Installation requires an automotive ignition coil (can't alter magneto timing), a 12 volt battery (to power the controller & coil), splicing into the kill switch wire, drilling a small hole into either the carburetor or intake manifold, JB Welding a small brass tube into the drilled hole, running a plastic hose between the brass port and the vacuum port on the controller, and of course mounting everything (may involve bracket fabrication). If there's any interest, let me know. If I can get at least 5 takers, it would bring costs down to where I can meet the $60 price and not cost myself money.

    As for posting schematics, I could do that. It uses a PIC MCU, which I could post the code as well. Anybody interested?

  5. #1215
    I wish I had pictures of the simple version, but here are a few of the timing controller with the hand-held programmer. First pic is of the controller. Second pic is of the controller & coil mounted to the underside of the genset. Third pic is of the carburetor modification necessary to get a vacuum signal.
    SmEngTimCont1.jpg Control_Coil2.jpg CarbMod1.jpg

  6. #1216
    hello mike. nice meeting you here!

  7. #1217
    Networking Architect Aaron Murakami's Avatar
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    Quote Originally Posted by mpgmike View Post
    Also, I design electronic controls for a living. I've seen a few requests for a simple electronic controller for single cylinder gasoline engines that would allow elimination of waste spark & provide for timing advance/retard. I already designed a couple variations of that for a previous project. It is not proprietary IP, patented, or anything of the ilk. If there is interest, I could whip up something simple for R&D purposes for a nominal cost; like a unit that just eliminates WS and controls timing with the turn of a knob for around $70 US. It used the kill switch wire as a crank signal, and manifold vacuum to a pressure transducer to differentiate compression from exhaust strokes.

    The more elaborate version I designed incorporated XY Tables, where X = RPM and Y = MAP Average (vacuum) for trimming timing according to load. It used a touch screen controller to monitor conditions & program. This one would have to go for around $250 to cover my costs.

    Installation requires an automotive ignition coil (can't alter magneto timing), a 12 volt battery (to power the controller & coil), splicing into the kill switch wire, drilling a small hole into either the carburetor or intake manifold, JB Welding a small brass tube into the drilled hole, running a plastic hose between the brass port and the vacuum port on the controller, and of course mounting everything (may involve bracket fabrication). If there's any interest, let me know. If I can get at least 5 takers, it would bring costs down to where I can meet the $60 price and not cost myself money.

    As for posting schematics, I could do that. It uses a PIC MCU, which I could post the code as well. Anybody interested?
    I'm interested in seeing different ways to do it. I have no experience with pic chip programming

    Instead of basing it on pressure, what about a counter - 1-2-1-2-1-2,etc. and it only triggers on every 1 or every 2.
    Aaron Murakami





    You never change things by fighting the existing reality. To change something, build a new model that makes the existing model obsolete. ― Richard Buckminster Fuller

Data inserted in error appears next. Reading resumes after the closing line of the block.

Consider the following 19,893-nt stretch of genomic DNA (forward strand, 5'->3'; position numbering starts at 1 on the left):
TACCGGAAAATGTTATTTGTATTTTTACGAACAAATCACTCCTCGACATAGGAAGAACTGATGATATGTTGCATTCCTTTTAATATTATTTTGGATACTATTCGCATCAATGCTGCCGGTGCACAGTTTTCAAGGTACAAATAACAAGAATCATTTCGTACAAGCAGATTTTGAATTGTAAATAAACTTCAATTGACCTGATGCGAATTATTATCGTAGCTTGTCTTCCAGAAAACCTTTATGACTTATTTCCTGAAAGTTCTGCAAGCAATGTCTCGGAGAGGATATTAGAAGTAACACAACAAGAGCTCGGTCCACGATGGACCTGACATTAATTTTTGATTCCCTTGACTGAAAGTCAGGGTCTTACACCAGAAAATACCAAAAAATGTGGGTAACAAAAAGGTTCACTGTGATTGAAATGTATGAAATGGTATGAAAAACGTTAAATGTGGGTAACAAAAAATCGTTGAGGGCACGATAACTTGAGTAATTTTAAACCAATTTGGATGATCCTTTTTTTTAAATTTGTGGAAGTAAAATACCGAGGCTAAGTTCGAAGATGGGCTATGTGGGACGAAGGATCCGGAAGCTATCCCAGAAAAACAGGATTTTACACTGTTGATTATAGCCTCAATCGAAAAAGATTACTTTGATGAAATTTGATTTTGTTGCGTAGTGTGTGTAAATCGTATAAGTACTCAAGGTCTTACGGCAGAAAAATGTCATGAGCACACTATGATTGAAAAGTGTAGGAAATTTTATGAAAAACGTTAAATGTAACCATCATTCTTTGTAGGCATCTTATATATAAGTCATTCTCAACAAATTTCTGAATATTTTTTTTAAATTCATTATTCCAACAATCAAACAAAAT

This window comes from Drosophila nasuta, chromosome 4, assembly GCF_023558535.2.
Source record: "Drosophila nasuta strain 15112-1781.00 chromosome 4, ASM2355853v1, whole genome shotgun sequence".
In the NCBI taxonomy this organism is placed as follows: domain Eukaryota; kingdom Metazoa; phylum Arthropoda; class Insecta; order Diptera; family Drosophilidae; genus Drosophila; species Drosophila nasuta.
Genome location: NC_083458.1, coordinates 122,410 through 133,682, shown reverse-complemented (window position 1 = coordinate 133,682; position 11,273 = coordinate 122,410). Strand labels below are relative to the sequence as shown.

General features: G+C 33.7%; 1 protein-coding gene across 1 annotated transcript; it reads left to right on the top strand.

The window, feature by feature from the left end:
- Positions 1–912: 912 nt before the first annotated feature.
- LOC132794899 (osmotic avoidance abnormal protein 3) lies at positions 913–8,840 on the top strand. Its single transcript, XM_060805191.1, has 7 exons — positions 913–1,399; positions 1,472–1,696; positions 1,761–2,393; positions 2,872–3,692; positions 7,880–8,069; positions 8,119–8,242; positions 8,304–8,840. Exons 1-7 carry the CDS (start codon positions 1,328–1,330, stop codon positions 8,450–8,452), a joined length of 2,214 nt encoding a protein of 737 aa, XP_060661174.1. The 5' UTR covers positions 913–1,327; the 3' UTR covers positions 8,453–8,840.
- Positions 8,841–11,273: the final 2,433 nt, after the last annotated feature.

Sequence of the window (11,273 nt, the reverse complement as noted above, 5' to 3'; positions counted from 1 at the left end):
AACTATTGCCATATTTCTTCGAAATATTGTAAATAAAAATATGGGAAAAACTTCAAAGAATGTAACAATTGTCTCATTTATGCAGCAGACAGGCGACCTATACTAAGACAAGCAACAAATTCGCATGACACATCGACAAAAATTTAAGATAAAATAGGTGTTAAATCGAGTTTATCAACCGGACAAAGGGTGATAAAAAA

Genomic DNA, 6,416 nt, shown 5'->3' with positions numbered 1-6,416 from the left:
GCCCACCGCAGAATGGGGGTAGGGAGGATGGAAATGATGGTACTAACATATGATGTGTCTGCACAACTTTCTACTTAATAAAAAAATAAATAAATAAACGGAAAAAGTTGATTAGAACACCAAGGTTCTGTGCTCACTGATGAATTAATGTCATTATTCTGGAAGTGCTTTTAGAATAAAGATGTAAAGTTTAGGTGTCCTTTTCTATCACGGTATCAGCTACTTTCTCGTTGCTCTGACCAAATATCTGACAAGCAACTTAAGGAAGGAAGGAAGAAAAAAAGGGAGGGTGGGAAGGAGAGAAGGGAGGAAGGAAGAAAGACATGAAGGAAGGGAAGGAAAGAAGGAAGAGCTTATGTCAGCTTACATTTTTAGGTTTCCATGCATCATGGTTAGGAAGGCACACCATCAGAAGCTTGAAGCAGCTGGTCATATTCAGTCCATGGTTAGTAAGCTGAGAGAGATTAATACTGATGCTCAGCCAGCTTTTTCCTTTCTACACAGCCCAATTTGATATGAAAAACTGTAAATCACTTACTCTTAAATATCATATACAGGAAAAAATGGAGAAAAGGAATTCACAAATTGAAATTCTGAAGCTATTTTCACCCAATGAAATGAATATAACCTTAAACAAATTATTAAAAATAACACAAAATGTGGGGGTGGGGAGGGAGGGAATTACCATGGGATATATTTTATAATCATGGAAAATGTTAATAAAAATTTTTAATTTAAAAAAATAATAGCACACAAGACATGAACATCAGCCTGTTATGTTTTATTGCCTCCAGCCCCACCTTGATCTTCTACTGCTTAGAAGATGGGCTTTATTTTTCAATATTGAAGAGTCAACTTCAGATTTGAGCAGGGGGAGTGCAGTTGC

8. #1218
    Mpgmike,
    I am really a fan of your work.
    If you have trouble with EMI interference, I suggest you could try 3 things:
    1. Improve the engine grounding using heavy gauge copper cables and clean the connector terminals thoroughly and add silicon dielectric grease to prevent future corrosion, repeat same on battery terminals too
    2. Add super low ESR capacitor bank in parallel to your battery(when you parallel more capacitors resistance reduces more and more), use super thick copper wires for this.
    3. Look up ground strapping technique. I use bifilar winding of magnet wire, short it out at one end and ground both wires at the other end. Avoid doing this in plasma piggy back wires at all costs (in your case, aquapulsar to spark plug wires), bifilar winding cancels out emi pulses emanating from high tension wires.

    wish you best of luck!
    Happy to see like minded guys

  9. #1219
    Networking Architect Aaron Murakami's Avatar
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    Quote Originally Posted by firozmusthafa View Post
    Mpgmike,
    I am really a fan of your work.
    If you have trouble with EMI interference, I suggest you could try 3 things:
    1. Improve the engine grounding using heavy gauge copper cables and clean the connector terminals thoroughly and add silicon dielectric grease to prevent future corrosion, repeat same on battery terminals too
    2. Add super low ESR capacitor bank in parallel to your battery(when you parallel more capacitors resistance reduces more and more), use super thick copper wires for this.
    3. Look up ground strapping technique. I use bifilar winding of magnet wire, short it out at one end and ground both wires at the other end. Avoid doing this in plasma piggy back wires at all costs (in your case, aquapulsar to spark plug wires), bifilar winding cancels out emi pulses emanating from high tension wires.

    wish you best of luck!
    Happy to see like minded guys
    I agree - you can do the big 3 upgrade: https://www.youtube.com/watch?v=tG7laKXLmdg

    Also, if the capacitor is not discharging through the ignition cables, you can use suppression wires that are intended for cap discharge. Then the cap can just be discharged on separate low resistance wires that go to the top of each plug.
    Aaron Murakami





    You never change things by fighting the existing reality. To change something, build a new model that makes the existing model obsolete. ― Richard Buckminster Fuller

  10. #1220
    The Hyundai is gone. I don't have EMF issues with the Jeep, just too short plug life. I intend to build/assemble a weaker system than the Aquapulser for the Jeep. I believe (after reading the 122 pages of this thread) that my Jeep issue is simply that the Aquapulser puts out such a powerful plasma spark that the spark plug ceramics can't hold up. I live in the north east US where humidity is usually 70% or higher year round. That would add electrical conductivity to most anything.

    I'm doing a different generator project where I disassembled the engine, removed the camshaft, drilled & tapped a hole in the plastic cam gear, added a ferrous screw for a trigger, then drilled & tapped the housing to mount a mag pick-up. With a positive cam signal, I KNOW when I'm on the compression stroke.
    CamTrig.jpg